Mr. Levy's 1983 tax return, which he filed on October 15, 1984, claimed a credit for the entire $14,000 in estimated tax payments. On this return, Mr. Levy claimed taxable income of $50,599, a tax liability of $13,854 and a tax credit of $14,000. At the time of filing, Mr. Levy alleges that he was unaware that his wife had claimed and the IRS had granted her an $8,000 tax credit. *833 By notice dated December 24, 1984, however, the IRS informed Mr. Levy that he was entitled to a credit of only $6,000, and therefore, he had underpaid his 1983 taxes by $8,000. Accordingly, the IRS demanded and Mr. Levy paid $8,000 plus interest to the IRS, which totalled $9,142.

On June 14, 1984, Mrs. Levy commenced a divorce proceeding against Mr. Levy in Supreme Court of the State of New York, Westchester County. Although Mr. Levy filed an answer on November 9, 1984, he subsequently filed an amended answer on January 15, 1985 to assert a counterclaim against Mrs. Levy. The counterclaim alleged that Mrs. Levy unlawfully converted $8,000 that Mr. Levy had given her in order to make the last two joint estimated tax payments. After examining Mrs. Levy's 1983 tax return and taking her deposition, however, Mr. Levy learned that his wife had paid the $8,000 in question but had also claimed a credit for the $8,000 on her return. As a result, Arnold Levy moved for summary judgment on his counterclaim on the ground that Mrs. Levy filed a separate tax return without his knowledge in 1983 in order to claim the $8,000 credit. The Supreme Court of the State of New York denied his motion by order dated June 25, 1985.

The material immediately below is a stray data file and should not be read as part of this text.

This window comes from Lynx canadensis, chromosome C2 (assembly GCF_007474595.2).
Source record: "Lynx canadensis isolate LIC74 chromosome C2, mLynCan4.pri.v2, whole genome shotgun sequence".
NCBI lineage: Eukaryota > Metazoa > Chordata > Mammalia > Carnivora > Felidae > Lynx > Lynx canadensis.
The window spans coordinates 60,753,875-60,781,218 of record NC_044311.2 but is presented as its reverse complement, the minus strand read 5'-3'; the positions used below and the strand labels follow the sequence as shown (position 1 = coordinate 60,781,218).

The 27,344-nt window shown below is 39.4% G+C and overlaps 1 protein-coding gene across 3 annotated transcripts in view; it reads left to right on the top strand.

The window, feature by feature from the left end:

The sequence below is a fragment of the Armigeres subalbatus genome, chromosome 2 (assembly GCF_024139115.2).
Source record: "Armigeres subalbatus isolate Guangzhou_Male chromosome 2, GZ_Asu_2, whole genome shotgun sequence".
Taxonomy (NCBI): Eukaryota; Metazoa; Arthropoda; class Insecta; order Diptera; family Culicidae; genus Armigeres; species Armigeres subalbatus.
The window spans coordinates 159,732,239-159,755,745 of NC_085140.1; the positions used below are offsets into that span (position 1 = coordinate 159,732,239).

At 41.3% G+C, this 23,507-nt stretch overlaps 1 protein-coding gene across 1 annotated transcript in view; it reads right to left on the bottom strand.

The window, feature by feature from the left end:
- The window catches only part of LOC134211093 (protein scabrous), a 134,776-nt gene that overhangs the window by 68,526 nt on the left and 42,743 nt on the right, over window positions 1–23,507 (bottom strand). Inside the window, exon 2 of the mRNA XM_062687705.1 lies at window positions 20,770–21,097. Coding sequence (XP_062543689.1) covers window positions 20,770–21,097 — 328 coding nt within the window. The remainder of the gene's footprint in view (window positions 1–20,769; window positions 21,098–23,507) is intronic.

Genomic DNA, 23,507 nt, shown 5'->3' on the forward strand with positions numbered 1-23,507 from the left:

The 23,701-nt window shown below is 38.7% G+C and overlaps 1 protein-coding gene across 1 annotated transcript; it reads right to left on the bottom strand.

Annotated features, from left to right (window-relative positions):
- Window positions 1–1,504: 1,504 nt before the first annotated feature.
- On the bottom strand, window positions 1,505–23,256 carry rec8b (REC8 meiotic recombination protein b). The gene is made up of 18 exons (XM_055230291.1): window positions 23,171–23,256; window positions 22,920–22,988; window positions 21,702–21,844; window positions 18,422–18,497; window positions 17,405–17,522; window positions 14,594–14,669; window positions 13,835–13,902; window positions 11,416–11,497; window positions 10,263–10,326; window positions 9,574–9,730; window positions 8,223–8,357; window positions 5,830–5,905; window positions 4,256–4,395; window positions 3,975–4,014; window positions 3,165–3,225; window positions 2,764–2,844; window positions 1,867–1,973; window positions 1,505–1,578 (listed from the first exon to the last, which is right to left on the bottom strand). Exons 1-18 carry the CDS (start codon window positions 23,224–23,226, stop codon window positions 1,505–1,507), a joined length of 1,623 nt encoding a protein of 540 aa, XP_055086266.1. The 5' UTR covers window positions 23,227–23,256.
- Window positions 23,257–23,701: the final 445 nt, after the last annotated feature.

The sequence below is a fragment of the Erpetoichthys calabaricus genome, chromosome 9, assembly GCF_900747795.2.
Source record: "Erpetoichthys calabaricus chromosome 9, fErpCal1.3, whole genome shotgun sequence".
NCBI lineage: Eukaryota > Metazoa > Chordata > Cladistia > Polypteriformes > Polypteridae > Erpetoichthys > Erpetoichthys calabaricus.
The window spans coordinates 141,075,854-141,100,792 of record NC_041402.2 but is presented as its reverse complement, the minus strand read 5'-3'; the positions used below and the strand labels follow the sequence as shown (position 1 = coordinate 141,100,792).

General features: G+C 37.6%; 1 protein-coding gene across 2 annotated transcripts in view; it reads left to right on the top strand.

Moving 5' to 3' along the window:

On March 13, 1986, the Levys settled their matrimonial dispute and agreed to withdraw their claims against each other. See Stipulation at 3. The court entered a final judgment of divorce in which it gave full effect to the Levys' settlement. See Judgment of Divorce at 3. The settlement covered "any and all property or assets in either party's possession and control [and] every claim to support, maintenance, equitable distribution, and proprietorial rights." Stipulation at 2-3. Mrs. Levy received the marital domicile and also paid Mr. Levy $40,000; the parties divided all other marital property. Stipulation at 3-8. Mr. Levy acknowledges this, but contends that the settlement binds only Mr. Levy and his former wife. He asserts that at the time of the settlement, he intended to bring this refund action to determine whether he or his wife could claim the $8,000 tax credit.